And luckily we didn’t; the next day at noon Hawk returned in his nightshirt and a very foul mood. His olde ‘friend’ Fallow had been amongst those who had abducted him. He had been blindfolded and taken for about an hours ride out of town in a waggon. Fallow had wanted to kill him, but a voice sounding a lot like a woman, wanted to hear ‘the paymaster’ first. They talked about meeting this ‘moneyman’ the next day at 2 pm at Pembleton Hall, owned by the Earl lord White. While they talked Hawk manage to saw through the ropes that binded him with a sharpe rock. He was so engulfed in telling us of his escape that he didn’t remember the fact that the bad guys was meeting the man behind it all today at 2 pm – he didn’t remember until 12:45, and it was a two hour ride to Pembleton Hall! And I do so hate riding! Jean Luc on the other hand had been born on a horse apparently, and he was soon way ahead of us on the horses we had borrowed from Revlingtons stables. I won’t even begin to describe my personal ride – it was less that epic, believe me!

Jean Luc’s ride on the other hand was epic. He was there way ahead of us, and the following is was he tolde me happened at his arrival; He left the horse in the forest outside Pembleton Hall, climbed over the wall to the gardens and crept up close to the house. At the sound of voices he ran around a corner and finding himself suddenly in a hot spot, he climbed in a window only to find himself in a large diningroom in the company of the Baron lord White (the Earl’s cousin), Cecilie and some henchman. He first considered escaping, but as Cecilie recommended that he gave himself up, a dozen men came into the room. So he surrendered. At this time Hawk and I had reached to gardenwall. When we suddenly saw a lot of men running to the house, I had a gut feeling that something was wrong, so I ran after them. Hawk and I reached the house at the same time, saw Jean Luc’s predicament and entered to room to stand by him. Lord White assessed that we were not dangerous, he sent his men out, and we had a little chat about smuggling, and hangings, and favours from the queen. It turned out that he was very much involved with Michael Bull, and the Far Eastern traderoute (as well as some sordid characters like Fallow). Underways we struck a deal; If he gave us the description of the route to the Far East, we would put in a goode word with the queen (as if we had access to her! We would ask Mr. Baird), so that he might be allowed access to the route. We would of course say absolutely nothing about his involvement in The Henrietta. Finally he gave us a note to take to Michael Bull. Jean Luc told me it said: “Michael, telle them what they need to know. W.”. We said a prober goodbye to auntie Cecilie and we wished eachother good lucke (I was sure she woulde do well), and I tolde her about Grandpa’s treasure, and that money would pour into her bankaccount in a couple of months’ time. She was delighted, but seemed capable of feeding herself untill then.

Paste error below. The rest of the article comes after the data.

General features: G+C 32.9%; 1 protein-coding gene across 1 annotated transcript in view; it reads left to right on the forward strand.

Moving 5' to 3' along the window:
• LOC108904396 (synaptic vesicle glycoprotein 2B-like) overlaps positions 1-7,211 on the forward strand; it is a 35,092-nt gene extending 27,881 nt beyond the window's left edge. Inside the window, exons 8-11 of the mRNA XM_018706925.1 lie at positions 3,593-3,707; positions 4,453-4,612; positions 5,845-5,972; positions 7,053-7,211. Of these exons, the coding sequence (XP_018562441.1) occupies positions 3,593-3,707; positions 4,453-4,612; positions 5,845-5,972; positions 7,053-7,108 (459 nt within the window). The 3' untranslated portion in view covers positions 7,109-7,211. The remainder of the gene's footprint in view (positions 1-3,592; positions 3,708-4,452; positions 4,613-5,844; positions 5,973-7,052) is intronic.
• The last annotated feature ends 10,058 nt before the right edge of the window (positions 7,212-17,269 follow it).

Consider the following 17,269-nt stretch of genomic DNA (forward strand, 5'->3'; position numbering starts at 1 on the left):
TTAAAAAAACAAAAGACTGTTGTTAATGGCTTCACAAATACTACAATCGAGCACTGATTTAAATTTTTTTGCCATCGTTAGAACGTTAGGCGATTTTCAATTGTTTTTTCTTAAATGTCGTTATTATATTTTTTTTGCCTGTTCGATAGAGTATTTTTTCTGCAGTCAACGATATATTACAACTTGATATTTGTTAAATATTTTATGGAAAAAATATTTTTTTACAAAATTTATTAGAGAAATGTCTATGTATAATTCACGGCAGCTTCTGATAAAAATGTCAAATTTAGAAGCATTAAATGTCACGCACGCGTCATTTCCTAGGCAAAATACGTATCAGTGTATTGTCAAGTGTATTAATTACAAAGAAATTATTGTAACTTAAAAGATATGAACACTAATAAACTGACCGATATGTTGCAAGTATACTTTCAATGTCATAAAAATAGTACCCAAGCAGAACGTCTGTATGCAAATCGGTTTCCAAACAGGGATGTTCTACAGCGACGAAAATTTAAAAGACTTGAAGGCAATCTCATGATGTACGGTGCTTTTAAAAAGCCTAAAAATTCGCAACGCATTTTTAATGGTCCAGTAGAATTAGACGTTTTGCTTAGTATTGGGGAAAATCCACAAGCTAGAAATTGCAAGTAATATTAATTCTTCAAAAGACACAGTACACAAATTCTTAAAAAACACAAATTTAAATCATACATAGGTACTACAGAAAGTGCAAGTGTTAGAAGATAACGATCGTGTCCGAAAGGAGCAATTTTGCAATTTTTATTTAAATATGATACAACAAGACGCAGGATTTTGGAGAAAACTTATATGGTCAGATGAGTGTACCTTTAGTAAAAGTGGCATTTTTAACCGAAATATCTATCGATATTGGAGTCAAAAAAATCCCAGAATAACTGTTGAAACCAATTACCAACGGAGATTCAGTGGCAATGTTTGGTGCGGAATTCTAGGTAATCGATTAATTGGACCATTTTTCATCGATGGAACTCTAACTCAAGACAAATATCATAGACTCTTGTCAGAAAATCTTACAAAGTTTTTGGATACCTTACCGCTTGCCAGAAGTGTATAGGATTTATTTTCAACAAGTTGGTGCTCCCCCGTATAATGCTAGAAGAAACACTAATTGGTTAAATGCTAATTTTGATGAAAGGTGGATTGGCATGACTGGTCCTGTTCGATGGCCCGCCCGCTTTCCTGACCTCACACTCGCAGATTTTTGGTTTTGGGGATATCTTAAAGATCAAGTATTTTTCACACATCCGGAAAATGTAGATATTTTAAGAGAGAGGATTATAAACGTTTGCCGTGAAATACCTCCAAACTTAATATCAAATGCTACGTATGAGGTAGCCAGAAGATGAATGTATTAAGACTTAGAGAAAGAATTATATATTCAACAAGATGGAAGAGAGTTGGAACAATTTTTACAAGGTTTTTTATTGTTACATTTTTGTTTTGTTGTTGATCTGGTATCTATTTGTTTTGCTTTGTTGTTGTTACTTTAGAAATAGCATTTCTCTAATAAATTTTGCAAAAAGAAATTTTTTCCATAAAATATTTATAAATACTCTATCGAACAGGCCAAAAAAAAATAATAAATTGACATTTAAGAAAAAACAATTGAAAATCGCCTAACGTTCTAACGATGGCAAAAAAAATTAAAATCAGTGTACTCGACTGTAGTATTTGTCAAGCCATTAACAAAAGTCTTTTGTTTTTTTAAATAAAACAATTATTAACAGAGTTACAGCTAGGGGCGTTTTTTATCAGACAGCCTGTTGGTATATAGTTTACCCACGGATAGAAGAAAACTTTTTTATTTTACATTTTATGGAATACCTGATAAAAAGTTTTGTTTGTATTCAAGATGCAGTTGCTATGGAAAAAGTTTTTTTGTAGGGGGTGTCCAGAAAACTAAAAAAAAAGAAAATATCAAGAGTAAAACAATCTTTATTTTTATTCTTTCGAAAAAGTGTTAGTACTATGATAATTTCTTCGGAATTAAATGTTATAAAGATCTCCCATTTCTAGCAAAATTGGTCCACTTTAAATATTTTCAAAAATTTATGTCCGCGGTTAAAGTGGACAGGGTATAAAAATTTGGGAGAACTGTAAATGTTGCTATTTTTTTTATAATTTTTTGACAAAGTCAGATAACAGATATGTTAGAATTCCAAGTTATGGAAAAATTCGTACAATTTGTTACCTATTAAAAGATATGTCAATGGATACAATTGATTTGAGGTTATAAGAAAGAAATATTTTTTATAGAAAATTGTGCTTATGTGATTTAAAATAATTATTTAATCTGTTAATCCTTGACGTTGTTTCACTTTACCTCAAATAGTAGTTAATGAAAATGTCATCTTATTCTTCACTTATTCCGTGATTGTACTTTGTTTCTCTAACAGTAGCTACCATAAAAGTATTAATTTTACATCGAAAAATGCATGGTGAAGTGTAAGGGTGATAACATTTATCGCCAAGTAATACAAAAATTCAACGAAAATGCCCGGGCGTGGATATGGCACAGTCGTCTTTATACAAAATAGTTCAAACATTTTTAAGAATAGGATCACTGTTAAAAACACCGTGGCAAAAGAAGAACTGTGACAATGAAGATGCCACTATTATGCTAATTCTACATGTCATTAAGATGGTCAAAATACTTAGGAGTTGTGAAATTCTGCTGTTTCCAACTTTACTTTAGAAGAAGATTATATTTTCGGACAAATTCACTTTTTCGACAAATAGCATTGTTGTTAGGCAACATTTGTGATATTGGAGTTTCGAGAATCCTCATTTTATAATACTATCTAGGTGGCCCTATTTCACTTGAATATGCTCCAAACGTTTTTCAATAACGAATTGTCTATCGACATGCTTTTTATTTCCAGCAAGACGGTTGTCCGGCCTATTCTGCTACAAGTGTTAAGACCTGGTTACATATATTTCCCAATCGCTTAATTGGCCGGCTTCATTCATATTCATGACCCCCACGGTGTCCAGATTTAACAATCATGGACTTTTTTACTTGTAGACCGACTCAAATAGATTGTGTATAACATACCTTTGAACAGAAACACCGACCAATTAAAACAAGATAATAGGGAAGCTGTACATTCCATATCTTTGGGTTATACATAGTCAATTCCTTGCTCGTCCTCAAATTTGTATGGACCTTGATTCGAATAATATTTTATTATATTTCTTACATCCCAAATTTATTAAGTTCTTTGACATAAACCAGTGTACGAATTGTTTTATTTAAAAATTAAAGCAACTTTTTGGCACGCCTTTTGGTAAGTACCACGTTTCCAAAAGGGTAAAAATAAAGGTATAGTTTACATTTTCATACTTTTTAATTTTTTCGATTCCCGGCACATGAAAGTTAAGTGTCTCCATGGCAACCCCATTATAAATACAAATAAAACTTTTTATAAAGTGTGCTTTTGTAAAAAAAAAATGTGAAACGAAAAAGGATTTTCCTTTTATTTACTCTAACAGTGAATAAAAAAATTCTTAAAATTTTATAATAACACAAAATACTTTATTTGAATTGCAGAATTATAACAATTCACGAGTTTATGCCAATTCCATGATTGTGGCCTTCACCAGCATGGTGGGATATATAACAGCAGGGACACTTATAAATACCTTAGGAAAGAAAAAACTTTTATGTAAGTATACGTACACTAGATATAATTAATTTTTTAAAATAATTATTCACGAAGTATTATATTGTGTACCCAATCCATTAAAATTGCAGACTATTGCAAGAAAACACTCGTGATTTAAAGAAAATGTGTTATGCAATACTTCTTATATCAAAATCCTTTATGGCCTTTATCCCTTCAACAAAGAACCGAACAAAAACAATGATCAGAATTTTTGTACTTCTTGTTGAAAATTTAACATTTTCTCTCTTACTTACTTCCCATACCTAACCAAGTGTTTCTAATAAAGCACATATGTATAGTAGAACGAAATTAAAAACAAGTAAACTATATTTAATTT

So we returned to St. Jamesport and The Boatswain, handed Michael Bull the note, and received in return and olde Epriotic booke whiche described the route. To celebrate the happy outcome of Hawk’s abduction Bull threw a party. And what a party! There were drinking and singing and dancing on the tables, and that was just me! One toast followed the next, but the loudest one of them all, was the one they threw to the Blackwell name! Grandpa would have been so proud! I know I was!